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May we suggest

Features / December 3, 2020

Body: An Acknowledgement

"You take me beyond flesh and show me what I really am. This is what has always sustained us"
Quill Christie-Peters, <em>Desire spilling over body and time</em>, 2019. Acrylic on canvas, 61 x 91.4 cm. Courtesy the artist. Quill Christie-Peters, Desire spilling over body and time, 2019. Acrylic on canvas, 61 x 91.4 cm. Courtesy the artist.

The lake is still and surrounded by a dense forest. The bears are old and cunning. I lose my body for a moment and become just like smoke. When I return to myself, you take me into the sky, deep into the stars. We hold on to each other within the galaxies, floating high above the earth and howling in laughter. When I wake up, I know you have found me. I know it is time for my body to bring yours down to this earth.

Body, you are both the keeper of linear time and physical space, and the technology from which I exit these confines, flickering between many states.

Body, you are the simultaneous, that which cannot be contained. Existing in complex multitudes, you are everything they can never take from us, everything they can never comprehend.

Body, you are our greatest resistance, the act of spilling over all of the rigidity that has been built around us. You are like rivers, flowing softly on earth, gently gathering against shore, forever in a complicated motion that they can never grasp.

The ripple of a lake exists in my body, travelling up from my spine and reaching my heart. When I sit in stillness, I can see an ancient sturgeon hovering in the dark depths. I can hear the voices of my ancestors who travelled this lake, and the sema they offered caresses the palms of my hands as if it were still floating in that beautiful water. When I wake up, I know that I have everything I need within myself.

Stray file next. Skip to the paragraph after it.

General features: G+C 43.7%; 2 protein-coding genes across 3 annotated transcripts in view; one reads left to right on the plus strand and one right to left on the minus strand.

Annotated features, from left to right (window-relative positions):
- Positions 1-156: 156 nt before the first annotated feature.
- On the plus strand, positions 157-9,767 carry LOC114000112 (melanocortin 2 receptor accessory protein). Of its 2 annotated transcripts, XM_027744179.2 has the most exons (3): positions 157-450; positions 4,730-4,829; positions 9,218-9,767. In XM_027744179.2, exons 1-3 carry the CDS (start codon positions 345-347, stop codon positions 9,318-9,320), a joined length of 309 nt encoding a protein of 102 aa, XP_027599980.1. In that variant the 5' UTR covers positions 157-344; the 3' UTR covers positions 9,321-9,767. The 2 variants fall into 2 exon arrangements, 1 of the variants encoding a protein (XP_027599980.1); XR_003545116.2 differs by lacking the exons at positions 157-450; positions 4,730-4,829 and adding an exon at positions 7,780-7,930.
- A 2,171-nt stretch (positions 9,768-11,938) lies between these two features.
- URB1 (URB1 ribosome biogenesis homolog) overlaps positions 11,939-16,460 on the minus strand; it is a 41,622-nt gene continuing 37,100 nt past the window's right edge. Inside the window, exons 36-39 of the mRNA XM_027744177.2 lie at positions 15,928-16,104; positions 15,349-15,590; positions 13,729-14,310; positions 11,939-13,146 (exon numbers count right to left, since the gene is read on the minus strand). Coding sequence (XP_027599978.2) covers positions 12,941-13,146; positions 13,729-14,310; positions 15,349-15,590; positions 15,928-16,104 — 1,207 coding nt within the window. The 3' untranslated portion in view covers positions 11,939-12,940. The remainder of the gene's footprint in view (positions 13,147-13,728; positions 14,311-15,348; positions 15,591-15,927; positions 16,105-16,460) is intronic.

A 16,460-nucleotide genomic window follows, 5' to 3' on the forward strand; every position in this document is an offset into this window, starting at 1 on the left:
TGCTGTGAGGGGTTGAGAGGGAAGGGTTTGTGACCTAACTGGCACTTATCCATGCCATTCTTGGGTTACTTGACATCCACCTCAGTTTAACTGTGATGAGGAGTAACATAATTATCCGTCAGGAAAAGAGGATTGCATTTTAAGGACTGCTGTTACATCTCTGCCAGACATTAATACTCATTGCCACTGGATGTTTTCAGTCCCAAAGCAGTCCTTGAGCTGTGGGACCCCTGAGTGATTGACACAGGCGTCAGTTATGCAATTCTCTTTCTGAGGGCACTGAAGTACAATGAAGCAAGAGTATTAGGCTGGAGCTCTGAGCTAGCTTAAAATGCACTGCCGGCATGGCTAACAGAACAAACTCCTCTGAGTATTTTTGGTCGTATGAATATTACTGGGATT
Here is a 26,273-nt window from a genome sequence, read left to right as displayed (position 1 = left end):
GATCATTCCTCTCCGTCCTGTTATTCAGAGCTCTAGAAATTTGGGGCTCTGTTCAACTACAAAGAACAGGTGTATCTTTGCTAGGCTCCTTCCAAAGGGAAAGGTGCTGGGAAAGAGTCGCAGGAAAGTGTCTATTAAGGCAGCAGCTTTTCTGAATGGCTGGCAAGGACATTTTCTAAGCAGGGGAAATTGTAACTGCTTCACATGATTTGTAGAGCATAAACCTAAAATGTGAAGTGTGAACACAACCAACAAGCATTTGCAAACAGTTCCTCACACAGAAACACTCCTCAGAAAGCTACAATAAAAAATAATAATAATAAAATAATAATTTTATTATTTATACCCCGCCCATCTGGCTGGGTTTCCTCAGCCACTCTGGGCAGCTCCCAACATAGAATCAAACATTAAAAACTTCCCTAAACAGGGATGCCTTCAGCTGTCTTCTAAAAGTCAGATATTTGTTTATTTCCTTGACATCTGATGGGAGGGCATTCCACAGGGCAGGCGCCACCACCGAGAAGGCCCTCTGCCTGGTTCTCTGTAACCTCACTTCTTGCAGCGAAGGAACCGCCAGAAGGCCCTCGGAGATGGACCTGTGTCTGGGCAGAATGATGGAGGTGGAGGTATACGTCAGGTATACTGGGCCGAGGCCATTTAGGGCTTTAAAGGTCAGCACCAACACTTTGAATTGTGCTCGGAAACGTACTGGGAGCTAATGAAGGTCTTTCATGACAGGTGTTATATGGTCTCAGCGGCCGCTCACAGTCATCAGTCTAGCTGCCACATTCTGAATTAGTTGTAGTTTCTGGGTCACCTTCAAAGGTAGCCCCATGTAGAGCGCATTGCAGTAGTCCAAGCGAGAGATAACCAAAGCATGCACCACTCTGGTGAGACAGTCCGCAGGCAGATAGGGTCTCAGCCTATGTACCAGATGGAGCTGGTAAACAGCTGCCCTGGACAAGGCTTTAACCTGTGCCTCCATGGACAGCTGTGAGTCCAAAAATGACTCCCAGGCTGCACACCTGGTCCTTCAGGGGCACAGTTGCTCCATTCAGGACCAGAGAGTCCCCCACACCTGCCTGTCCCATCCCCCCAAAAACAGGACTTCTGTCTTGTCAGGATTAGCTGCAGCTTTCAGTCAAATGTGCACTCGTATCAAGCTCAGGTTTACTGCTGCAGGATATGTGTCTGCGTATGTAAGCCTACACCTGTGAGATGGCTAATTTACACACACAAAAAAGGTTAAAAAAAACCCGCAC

Body, you are everything that holds me, the black treeline of spruce against a pink sky, the muskrat looking for a place to build its home, the prayers of thousands of ancestors. You take me beyond flesh and show me what I really am. This is what has always sustained us.

Body, you are my parents, my grandparents, my beautiful ancestors. When I give you pleasure, they all sigh in great relief, and my wholeness wraps the brokenness of their bodies in warmth. You show me moments of fullness so that I may understand what they attempt to take from us.

Body, you are the conduit of creation. Through hands we mark our worlds, through tongue we speak and sing. We can reach into the stars and birth worlds here on earth. To be Anishinaabeg is to exist within a continuum of creation, each world creating a web that holds us all, each world just as important as the next. To be Anishinaabeg is to reject hierarchy in all its forms, to exist in multiplicities that cannot be named.

Waves of water and blood crash down my legs. The rhythm of you descending within me sends me up into the sky again. We are once again laughing and traversing galaxies, but now I am beckoning you to come with me, telling you I am ready. And so my body ruptures, and a new world begins. This rupture is so sweet it makes me grieve my own impermanence and the cruelty of time that will not let us be here together forever. My giizik, a clear sky that we will always exist within together. When I wake up, my wildest dreams have come true.

Body, you connect us to the great beyond. You make me weep in reverence of who we are and where we come from. You take me to dance with the universe, and each time I return, I sweetly hold all that I have on this earth in gratitude, all that I am, all that we are, all that they can never touch, all that will forever remain.

Body, the whispers of ancestors tending to a lodge, the smell of rain on the mossy bog, the ability to feel loved and held, the smile of my grandmother as she holds my child, the chuckle of my father as he paints futures with me, all that we are, all that we will be—forever flickering.

Sovereign in our complexity, we are everything they can never reach.



This is an article from our special all-Indigenous digital issue, “Sovereignty.”

Quill Christie-Peters

Quill Christie-Peters is an Anishinaabe arts programmer and self-taught visual artist currently residing in Northwestern Ontario. She works as the director of education for the Indigenous Curatorial Collective. She is the creator of the Indigenous Youth Residency Program, an artist residency for Indigenous youth that engages land-based creative practices through Anishinaabe artistic methodologies. She holds a master’s degree in Indigenous governance on Anishinaabe art-making as a process of falling in love, and sits on the board of directors for Native Women in the Arts. She has spoken about her work at Stanford University, the University of Toronto and Ryerson University. Her written work can be found in GUTS Magazine and at tea&bannock blog and her visual work can be found at @raunchykwe.